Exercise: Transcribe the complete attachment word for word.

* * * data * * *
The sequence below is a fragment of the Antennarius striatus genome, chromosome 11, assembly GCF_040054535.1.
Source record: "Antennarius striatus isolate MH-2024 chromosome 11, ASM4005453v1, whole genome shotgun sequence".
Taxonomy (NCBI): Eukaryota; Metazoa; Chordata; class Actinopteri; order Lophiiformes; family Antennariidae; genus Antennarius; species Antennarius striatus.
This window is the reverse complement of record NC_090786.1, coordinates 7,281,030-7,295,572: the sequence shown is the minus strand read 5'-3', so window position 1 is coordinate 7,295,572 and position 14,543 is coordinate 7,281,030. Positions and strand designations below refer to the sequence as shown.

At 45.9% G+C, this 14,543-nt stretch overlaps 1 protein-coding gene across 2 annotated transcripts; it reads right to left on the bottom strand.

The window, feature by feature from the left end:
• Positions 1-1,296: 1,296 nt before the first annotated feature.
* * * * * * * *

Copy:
The sequence below is a fragment of the Antennarius striatus genome, chromosome 11, assembly GCF_040054535.1.
Source record: "Antennarius striatus isolate MH-2024 chromosome 11, ASM4005453v1, whole genome shotgun sequence".
Taxonomy (NCBI): Eukaryota; Metazoa; Chordata; class Actinopteri; order Lophiiformes; family Antennariidae; genus Antennarius; species Antennarius striatus.
This window is the reverse complement of record NC_090786.1, coordinates 7,281,030-7,295,572: the sequence shown is the minus strand read 5'-3', so window position 1 is coordinate 7,295,572 and position 14,543 is coordinate 7,281,030. Positions and strand designations below refer to the sequence as shown.

At 45.9% G+C, this 14,543-nt stretch overlaps 1 protein-coding gene across 2 annotated transcripts; it reads right to left on the bottom strand.

The window, feature by feature from the left end:
• Positions 1-1,296: 1,296 nt before the first annotated feature.